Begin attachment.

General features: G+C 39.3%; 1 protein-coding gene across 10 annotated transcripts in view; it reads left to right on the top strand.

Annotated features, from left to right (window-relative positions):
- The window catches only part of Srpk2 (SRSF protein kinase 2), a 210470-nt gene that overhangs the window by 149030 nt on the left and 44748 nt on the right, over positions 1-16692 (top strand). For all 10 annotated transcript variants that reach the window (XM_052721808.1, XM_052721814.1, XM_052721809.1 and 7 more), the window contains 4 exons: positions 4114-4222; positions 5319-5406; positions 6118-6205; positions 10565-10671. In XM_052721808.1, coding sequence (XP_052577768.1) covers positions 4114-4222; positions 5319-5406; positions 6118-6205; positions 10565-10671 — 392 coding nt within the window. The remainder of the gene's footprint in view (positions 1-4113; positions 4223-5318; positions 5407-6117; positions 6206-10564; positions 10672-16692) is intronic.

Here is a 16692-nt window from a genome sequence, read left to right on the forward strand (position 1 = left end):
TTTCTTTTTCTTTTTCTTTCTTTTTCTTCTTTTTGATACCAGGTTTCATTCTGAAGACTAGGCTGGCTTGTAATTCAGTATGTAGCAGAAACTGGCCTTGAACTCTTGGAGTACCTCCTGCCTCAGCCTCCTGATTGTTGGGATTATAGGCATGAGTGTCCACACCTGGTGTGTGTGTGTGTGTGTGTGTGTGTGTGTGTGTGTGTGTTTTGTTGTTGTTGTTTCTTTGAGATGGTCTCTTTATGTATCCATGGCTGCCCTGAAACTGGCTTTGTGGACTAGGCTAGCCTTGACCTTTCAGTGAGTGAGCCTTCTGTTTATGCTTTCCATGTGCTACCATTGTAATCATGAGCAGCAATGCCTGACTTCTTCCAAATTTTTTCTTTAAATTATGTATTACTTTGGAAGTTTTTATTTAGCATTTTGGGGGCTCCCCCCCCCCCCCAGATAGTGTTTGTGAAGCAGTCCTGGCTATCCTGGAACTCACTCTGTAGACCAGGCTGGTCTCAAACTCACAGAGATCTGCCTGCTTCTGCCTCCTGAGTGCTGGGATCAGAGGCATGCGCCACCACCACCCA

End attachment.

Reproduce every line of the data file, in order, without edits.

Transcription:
General features: G+C 39.3%; 1 protein-coding gene across 10 annotated transcripts in view; it reads left to right on the top strand.

Annotated features, from left to right (window-relative positions):
- The window catches only part of Srpk2 (SRSF protein kinase 2), a 210470-nt gene that overhangs the window by 149030 nt on the left and 44748 nt on the right, over positions 1-16692 (top strand). For all 10 annotated transcript variants that reach the window (XM_052721808.1, XM_052721814.1, XM_052721809.1 and 7 more), the window contains 4 exons: positions 4114-4222; positions 5319-5406; positions 6118-6205; positions 10565-10671. In XM_052721808.1, coding sequence (XP_052577768.1) covers positions 4114-4222; positions 5319-5406; positions 6118-6205; positions 10565-10671 — 392 coding nt within the window. The remainder of the gene's footprint in view (positions 1-4113; positions 4223-5318; positions 5407-6117; positions 6206-10564; positions 10672-16692) is intronic.

Here is a 16692-nt window from a genome sequence, read left to right on the forward strand (position 1 = left end):
TTTCTTTTTCTTTTTCTTTCTTTTTCTTCTTTTTGATACCAGGTTTCATTCTGAAGACTAGGCTGGCTTGTAATTCAGTATGTAGCAGAAACTGGCCTTGAACTCTTGGAGTACCTCCTGCCTCAGCCTCCTGATTGTTGGGATTATAGGCATGAGTGTCCACACCTGGTGTGTGTGTGTGTGTGTGTGTGTGTGTGTGTGTGTGTGTTTTGTTGTTGTTGTTTCTTTGAGATGGTCTCTTTATGTATCCATGGCTGCCCTGAAACTGGCTTTGTGGACTAGGCTAGCCTTGACCTTTCAGTGAGTGAGCCTTCTGTTTATGCTTTCCATGTGCTACCATTGTAATCATGAGCAGCAATGCCTGACTTCTTCCAAATTTTTTCTTTAAATTATGTATTACTTTGGAAGTTTTTATTTAGCATTTTGGGGGCTCCCCCCCCCCCCCAGATAGTGTTTGTGAAGCAGTCCTGGCTATCCTGGAACTCACTCTGTAGACCAGGCTGGTCTCAAACTCACAGAGATCTGCCTGCTTCTGCCTCCTGAGTGCTGGGATCAGAGGCATGCGCCACCACCACCCA